Published in The History of Parliament: the House of Commons 1690-1715, ed. D. Hayton, E. Cruickshanks, S. Handley, 2002
Available from Boydell and Brewer

Background Information

Right of Election:

in the corporation

Number of Qualified Electors:


Number of voters:

at least 20 in Oct. 1710; 25 in Dec. 1710


13 Mar. 1690Samuel Foote 
 Thomas Bere 
20 Apr. 1691Sir Anthony Keck vice Foote, deceased 
30 Oct. 1695Thomas Bere 
 Charles Spencer, Ld. Spencer 
30 July 1698Thomas Bere 
 Charles Spencer, Ld. Spencer 
11 Jan. 1701Thomas Bere 
 Charles Spencer, Ld. Spencer 
29 Nov. 1701Thomas Bere 
 Charles Spencer, Ld. Spencer 
25 July 1702Thomas Bere 
 Charles Spencer, Ld. Spencer 
28 Nov. 1702Robert Burridge vice Lord Spencer, called  to the Upper House 
19 May 1705Thomas Bere 
 Robert Burridge 
11 May 1708Thomas Bere 
 Richard Mervin 
14 Oct. 1710Thomas Bere13
 Richard Mervin13
 John Worth13
 Double return. Election declared void, 1 Dec. 1710 
16 Dec. 1710Sir Edward Northey13
 John Worth13
 Thomas Bere12
 Richard Mervin12
5 Sept. 1713Sir Edward Northey 
 John Worth 

Main Article

Tiverton was one of the larger industrial centres in the south-west, and was notable for the manufacture of serge and kersey. Although the town possessed a population of over 8,500 by the late 17th century, its electorate was restricted to the 25 members of the corporation. The preoccupations of this merchant oligarchy were clearly reflected in a petition of 26 Feb. 1707:

the combinations or clubs into which the labourers in the woollen manufactures have of late formed themselves is a growing complaint at Tiverton and, after a great deal of forbearance from their masters are become so insolent as to oblige them to comply with whatever their clubs shall determine and assemble themselves when they please in a riotous manner, abusing their masters, insulting justice and denying all authority that opposes them.1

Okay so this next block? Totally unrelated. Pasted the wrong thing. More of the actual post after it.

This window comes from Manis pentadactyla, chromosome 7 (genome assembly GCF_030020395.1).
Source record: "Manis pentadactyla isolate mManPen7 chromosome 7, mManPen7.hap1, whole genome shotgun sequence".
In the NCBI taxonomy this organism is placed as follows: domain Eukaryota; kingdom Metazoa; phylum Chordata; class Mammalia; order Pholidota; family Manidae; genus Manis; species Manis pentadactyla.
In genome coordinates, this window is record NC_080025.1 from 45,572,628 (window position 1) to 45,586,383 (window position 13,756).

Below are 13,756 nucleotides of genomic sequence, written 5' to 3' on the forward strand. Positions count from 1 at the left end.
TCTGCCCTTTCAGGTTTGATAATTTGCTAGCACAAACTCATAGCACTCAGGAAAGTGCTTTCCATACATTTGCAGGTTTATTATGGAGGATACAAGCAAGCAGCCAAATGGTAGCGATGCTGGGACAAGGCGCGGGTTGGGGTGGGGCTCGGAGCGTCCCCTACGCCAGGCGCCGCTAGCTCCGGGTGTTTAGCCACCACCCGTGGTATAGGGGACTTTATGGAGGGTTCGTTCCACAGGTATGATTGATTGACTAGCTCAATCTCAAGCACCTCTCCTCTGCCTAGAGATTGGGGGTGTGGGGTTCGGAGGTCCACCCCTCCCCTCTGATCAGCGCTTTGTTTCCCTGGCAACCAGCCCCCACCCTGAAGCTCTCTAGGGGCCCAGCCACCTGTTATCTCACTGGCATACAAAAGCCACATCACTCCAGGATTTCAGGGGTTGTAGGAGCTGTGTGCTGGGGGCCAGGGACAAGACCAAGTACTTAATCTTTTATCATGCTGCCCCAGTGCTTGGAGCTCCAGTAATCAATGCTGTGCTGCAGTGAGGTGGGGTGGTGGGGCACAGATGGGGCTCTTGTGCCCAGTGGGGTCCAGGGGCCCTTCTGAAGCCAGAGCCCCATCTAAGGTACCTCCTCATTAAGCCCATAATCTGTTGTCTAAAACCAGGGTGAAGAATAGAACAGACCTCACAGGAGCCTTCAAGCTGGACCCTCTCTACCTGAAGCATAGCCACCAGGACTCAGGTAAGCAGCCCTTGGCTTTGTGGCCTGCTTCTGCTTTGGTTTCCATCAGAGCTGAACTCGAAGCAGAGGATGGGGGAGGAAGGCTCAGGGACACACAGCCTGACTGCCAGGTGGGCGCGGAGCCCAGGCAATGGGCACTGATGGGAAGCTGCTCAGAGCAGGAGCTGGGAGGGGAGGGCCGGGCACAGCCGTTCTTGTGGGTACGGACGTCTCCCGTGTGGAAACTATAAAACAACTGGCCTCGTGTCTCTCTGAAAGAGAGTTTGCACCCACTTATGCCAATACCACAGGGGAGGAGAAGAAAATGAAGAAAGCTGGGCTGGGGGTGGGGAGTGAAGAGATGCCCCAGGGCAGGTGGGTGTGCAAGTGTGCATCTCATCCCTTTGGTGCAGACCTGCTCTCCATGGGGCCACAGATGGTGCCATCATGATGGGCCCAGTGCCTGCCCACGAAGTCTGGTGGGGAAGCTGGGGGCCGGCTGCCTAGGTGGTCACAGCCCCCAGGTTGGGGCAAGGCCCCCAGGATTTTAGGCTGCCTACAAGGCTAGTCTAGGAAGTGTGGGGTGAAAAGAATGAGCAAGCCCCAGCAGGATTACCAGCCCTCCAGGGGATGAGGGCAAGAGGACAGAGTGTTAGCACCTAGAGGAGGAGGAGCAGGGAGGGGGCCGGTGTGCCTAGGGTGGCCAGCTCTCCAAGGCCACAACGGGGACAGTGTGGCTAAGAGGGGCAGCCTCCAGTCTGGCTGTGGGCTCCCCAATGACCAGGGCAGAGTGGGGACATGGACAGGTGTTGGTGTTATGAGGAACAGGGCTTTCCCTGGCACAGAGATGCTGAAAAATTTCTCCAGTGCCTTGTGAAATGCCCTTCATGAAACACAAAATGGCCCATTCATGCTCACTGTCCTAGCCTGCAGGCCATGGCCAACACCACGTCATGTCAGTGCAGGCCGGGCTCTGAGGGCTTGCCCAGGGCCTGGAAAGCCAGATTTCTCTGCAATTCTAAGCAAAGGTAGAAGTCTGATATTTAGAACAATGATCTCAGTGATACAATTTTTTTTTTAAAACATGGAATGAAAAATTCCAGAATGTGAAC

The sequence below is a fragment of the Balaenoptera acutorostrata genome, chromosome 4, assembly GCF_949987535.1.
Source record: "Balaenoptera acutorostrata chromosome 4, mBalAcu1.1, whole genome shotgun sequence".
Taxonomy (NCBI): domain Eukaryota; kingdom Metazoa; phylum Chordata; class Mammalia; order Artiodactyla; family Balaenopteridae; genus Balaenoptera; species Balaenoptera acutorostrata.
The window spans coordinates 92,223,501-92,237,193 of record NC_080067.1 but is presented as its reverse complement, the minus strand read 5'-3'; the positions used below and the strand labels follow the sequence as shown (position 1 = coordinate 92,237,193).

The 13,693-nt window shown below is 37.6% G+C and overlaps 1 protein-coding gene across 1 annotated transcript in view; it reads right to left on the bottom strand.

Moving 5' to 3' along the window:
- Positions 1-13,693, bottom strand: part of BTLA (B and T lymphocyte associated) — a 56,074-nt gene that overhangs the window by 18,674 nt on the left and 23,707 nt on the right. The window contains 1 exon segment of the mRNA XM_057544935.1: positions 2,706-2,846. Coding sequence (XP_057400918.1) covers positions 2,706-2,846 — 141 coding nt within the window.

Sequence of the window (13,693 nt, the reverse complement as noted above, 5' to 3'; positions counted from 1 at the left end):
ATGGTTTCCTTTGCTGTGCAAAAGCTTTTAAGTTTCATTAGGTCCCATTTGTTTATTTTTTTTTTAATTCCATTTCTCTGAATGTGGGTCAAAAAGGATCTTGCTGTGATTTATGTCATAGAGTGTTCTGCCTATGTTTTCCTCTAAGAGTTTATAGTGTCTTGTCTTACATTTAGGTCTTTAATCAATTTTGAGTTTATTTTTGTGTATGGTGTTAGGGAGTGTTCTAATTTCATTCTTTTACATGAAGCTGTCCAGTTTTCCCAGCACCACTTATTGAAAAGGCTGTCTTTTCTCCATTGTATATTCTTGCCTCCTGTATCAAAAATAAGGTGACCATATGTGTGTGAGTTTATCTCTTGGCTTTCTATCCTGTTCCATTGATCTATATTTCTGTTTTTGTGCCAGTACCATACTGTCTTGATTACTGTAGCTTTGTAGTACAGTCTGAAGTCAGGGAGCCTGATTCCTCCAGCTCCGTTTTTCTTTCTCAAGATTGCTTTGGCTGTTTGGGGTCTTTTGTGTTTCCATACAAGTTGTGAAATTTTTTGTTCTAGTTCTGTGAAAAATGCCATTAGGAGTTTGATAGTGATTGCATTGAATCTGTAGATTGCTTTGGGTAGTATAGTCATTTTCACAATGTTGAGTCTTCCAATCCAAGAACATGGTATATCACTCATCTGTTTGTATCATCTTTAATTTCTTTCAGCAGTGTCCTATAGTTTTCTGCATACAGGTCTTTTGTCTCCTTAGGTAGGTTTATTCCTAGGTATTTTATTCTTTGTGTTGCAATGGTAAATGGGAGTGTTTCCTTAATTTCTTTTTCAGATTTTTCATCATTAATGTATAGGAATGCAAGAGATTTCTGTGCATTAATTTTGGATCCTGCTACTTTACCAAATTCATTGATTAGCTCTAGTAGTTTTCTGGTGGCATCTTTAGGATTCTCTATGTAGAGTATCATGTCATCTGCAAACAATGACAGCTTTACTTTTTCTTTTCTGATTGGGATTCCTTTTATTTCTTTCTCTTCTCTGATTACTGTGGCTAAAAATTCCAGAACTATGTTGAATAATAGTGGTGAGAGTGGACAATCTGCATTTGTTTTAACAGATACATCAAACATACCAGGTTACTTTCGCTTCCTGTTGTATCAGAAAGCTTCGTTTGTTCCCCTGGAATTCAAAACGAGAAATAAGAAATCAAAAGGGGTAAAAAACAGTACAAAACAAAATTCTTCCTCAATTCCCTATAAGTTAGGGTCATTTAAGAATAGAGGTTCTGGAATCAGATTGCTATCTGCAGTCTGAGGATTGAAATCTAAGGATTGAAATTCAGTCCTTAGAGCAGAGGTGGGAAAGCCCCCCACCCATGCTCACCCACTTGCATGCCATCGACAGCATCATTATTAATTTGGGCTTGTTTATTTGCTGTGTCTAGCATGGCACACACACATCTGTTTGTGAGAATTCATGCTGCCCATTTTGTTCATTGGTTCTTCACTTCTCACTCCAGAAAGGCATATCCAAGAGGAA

The Whigs predominated in the early part of this period, and their hold on the corporation was confirmed by the new charter of 1692. Local Whigs such as Samuel Foote, Thomas Bere and Robert Burridge were usually returned for one of the seats, with the other going to eminent outsiders like Sir Anthony Keck and Lord Spencer. In 1701 the Tory electoral magnate, Jonathan Trelawny, bishop of Exeter, saw ‘little hope at Tiverton for our friends’. Not until 1708 was a Tory returned: Richard Mervin, a legal adviser to a number of local landed families. At the 1710 election Mervin, Bere and John Worth, a local merchant and Tory, received 13 votes each. All three were returned with the proviso that the House should determine the result. The election was declared void, however, and three Tories and one Whig (Bere) contested the ensuing by-election. By the narrowest of margins two Tories were returned: Worth himself and an influential outsider, the attorney-general, Sir Edward Northey. One London newspaper reported that ‘the Whiggish and Presbyterian interest is clearly overthrown’ and claimed that the Tory majority would have been greater ‘had not one of the Church party proved a false brother, being seduced by a Dutch trade and Presbyterian money’. It was also alleged that ‘diverse others of the corporation had the temptation of £300 a piece . . . but they had the courage and honesty to resist’. In May 1713 the change in political climate was reflected in the Tiverton address congratulating the Queen on a glorious peace concluded ‘against all the artifices of factions and ill-designing men’. Northey and Worth were unopposed at the general election of that year.2

Author: Eveline Cruickshanks


  • 1. W. Harding, Hist. Tiverton, i. 88, 92–94.
  • 2. Ibid.; Devon RO, Exeter dioc. archs., Trelawny to Adn. Cook, 4 Jan. 1701; Trans. Devon Assoc. lxvii. 344; Post Boy, 21–23 Dec. 1710; London Gazette, 19–23 May 1713.